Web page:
How does the Kia Sorento drive?

    While the drivetrains are carryover, Kia Australia has been hard at work retuning the Sorento for our roads.

    The 2024 Sorento has received a new ride and handling tune – including revised power steering and new frequency selective dampers first seen on the EV6 GT and EV9 – claimed to improve ride comfort and body control.

    All versions of the Sorento have been recalibrated, including the Hybrid and Plug-in Hybrid which previously went without a full local tune. Graeme Gambold and his team have led Kia’s local tuning program for a decade, with over 50 Kia-branded models subject to localised calibration programs over the last decade or so.

    To showcase this the media drive took us from Melbourne CBD to the Yarra Valley, through the hills outside Healesville and up the winding roads of Mount Donna Buang in Victoria’s outer east. We got a mix of freeway, highway, city and suburban roads, mixed in with winding country B-roads and even a dirt section.

    We started off in the penultimate Sport+ variant with the V6 FWD drivetrain option.

    As I found in my recent review of the pre-facelift GT-Line V6 FWD, the Sorento’s atmo six is a sweet unit that loves to rev and is the more refined pick of the non-hybrid variants.

    It offers a smooth and brassy note under acceleration, and while it won’t set your pants on fire with its straight-line performance, it gets along nicely if with a bit of wheelspin if you hit the throttle too hard off the line.

    Once you’re moving, the eight-speed conventional auto is a slick picker of ratios, though the lower torque output and rev-happy nature of the V6 means it can occasionally feel like it’s hunting for gears if you demand rolling response.

    That said, it’s capable of smooth progress in town and on the highway, and if you don’t need the extra traction of the diesel and want to pocket some cash (it’s $3000 cheaper), it could be a great option for you.

    I piloted the V6 through some twisty sections of road where I test performance cars due to their fast corners and high signposted speed limits.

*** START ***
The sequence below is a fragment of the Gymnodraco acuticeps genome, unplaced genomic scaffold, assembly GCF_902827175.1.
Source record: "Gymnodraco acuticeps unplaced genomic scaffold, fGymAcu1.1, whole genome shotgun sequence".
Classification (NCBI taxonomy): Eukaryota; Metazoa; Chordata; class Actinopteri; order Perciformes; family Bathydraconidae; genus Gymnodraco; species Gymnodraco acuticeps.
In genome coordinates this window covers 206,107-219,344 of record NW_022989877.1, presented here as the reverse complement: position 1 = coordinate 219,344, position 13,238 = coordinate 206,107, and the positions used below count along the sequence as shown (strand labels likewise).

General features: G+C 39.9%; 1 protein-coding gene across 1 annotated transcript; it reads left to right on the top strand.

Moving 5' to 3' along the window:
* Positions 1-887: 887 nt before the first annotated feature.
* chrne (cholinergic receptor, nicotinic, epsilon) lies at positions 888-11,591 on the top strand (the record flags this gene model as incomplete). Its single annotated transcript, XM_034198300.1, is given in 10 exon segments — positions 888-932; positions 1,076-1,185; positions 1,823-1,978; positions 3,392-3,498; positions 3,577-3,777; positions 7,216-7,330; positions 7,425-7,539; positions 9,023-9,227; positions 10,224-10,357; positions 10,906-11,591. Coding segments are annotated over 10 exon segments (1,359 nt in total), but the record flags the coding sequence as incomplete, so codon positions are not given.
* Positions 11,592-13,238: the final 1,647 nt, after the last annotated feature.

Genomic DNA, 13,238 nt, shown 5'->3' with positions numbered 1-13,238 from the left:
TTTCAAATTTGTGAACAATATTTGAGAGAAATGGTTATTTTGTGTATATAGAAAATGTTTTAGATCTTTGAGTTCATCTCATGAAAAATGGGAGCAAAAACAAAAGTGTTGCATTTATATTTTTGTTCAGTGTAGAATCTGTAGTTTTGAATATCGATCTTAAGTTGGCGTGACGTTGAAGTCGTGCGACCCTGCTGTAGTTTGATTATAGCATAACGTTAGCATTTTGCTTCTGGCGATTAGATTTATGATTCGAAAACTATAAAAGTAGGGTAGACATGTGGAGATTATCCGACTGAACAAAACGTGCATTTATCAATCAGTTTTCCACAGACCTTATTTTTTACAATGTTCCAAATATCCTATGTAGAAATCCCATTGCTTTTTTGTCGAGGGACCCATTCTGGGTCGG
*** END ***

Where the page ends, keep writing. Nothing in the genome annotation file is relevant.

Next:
The Sorento V6 was a surprisingly fun steer through Myers Creek Road for such a big car, showcasing the claimed improvements brought about by the new chassis calibration.

    It’s not like the old car was a dud handler either, if anything it was already very good. The updated model feels that bit more tied together but with an added layer of compliance that was lacking in the pre-update model, particularly on larger wheels.

    Flick it into Sport mode and there’s a noticeable change to the steering and throttle response, which definitely goes further to make the Sorento feel like a much smaller vehicle than it actually is.

    Swapping into the heavier GT-Line Diesel AWD, there was a different personality with similar talents.

    The torquey four-cylinder oiler has a more relaxed, effortless character that requests more gentle throttle inputs, otherwise it gets a bit rattly when pushed.

    It likes to lean on that 440Nm peak torque output from low down, and the eight-speed DCT is a snappy shifter on the move – though it can exhibit some of those hesitant low-speed quirks associated with this transmission type.

    The front end also feels heavier than the V6, but the diesel was pretty impressive up and down Mt Donna Buang’s 100km/h roads, as well as a twisty dirt section that came about right as the weather turned a little… wet. You will notice the AWD’s added traction on wet or loose surfaces coming out of corners on faster roads.